Currently, it is unknown if checkpoint functions vary significantly with genome size, although circumstantial evidence supports such a proposal. Emerging evidence suggests that the temporal order of origin activation in yeast, for example, is more relaxed than in higher eukaryotes with larger genomes. Late firing origins in S cerevisiae frequently fire in early S-phase; but early firing origins rarely fire in late S-phase, again indicating different replication regimes (Yang et al. 2010). In the yeast Schizosaccharomyces pombe, abrogating the checkpoint affects only a few late replication origins (3%; Mickle et al. 2007), which suggests weaker checkpoint-mediated inhibition of late firing origins. Interestingly, the checkpoint-constrained replication origins locate to telomeric heterochromatin regions that are enriched in histone H3K9 methylation [Correction made here after initial online publication]. A relaxation of replication timing control in late replicating heterochromatin in Physarum polycephalum (C-value 0.3 pg) has also been suggested (Cunningham and Dove 1993; Diller and Sauer 1993; Bénard et al. 1996), which would be consistent with a weaker inhibition of late-firing replication origins in organisms with small genomes.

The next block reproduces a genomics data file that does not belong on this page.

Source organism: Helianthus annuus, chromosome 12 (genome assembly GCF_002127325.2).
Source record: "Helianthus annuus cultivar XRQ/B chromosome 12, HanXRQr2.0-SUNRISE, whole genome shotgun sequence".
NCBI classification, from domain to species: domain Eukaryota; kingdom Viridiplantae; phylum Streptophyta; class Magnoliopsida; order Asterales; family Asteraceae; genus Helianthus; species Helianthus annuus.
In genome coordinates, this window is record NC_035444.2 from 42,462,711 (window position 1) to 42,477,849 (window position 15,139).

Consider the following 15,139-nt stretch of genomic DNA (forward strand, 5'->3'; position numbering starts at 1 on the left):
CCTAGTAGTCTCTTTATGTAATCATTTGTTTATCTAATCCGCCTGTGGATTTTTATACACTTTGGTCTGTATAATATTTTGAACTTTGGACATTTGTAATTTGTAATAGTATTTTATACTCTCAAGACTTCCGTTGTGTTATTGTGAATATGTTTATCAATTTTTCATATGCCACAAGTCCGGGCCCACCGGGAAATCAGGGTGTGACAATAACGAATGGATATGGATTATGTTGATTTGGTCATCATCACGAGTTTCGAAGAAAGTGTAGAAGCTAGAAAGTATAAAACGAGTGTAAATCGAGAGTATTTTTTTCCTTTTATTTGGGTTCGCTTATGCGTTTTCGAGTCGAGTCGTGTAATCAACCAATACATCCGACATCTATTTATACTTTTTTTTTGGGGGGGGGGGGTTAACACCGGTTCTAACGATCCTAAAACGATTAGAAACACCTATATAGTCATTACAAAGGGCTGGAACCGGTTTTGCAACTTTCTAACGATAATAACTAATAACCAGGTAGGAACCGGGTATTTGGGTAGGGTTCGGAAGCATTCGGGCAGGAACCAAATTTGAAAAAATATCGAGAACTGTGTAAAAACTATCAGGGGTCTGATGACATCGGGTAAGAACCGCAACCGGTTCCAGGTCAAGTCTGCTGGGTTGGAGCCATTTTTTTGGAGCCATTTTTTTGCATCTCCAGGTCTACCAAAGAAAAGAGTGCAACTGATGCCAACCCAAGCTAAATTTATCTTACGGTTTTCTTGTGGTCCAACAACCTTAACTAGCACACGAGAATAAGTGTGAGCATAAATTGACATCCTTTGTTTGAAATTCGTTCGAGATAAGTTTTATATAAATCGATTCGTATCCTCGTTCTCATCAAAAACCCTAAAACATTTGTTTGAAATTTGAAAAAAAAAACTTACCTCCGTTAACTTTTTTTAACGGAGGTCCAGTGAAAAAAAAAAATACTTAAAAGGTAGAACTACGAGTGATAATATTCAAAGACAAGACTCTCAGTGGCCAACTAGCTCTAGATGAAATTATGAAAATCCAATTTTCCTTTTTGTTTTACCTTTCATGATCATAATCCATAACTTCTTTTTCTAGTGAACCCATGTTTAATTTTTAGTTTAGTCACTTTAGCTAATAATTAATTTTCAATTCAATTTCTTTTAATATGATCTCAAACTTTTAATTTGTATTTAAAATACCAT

A weaker checkpoint in species with smaller genomes might explain the paradox that mutation rates in yeast and C. elegans are more uniform than in other eukaryotes, yet yeast, as do metazoa, display higher rates of diversification in late replicating compared to early replicating DNA (Fox et al. 2008). How can yeast exhibit similar replication timing effects, and yet have more uniform mutation rates than vertebrates? The proposal was made that the yeast replication-timing program is more mutable, and thus allows regions of the genome to switch from late to early replication faster than a polymorphism fixes in the population (Fox et al. 2008). The result will be more uniform mutation rates in yeast that blur the correlation between mutation rate and replication timing (Fig. 4A,B). In contrast, species with more static, or stable, replication programs, and hence stronger checkpoint functions, will display more heterogeneous mutation rates within the genome. Whether a more relaxed intra-S checkpoint can explain the more uniform mutation rates in fungi and worms remains to be demonstrated.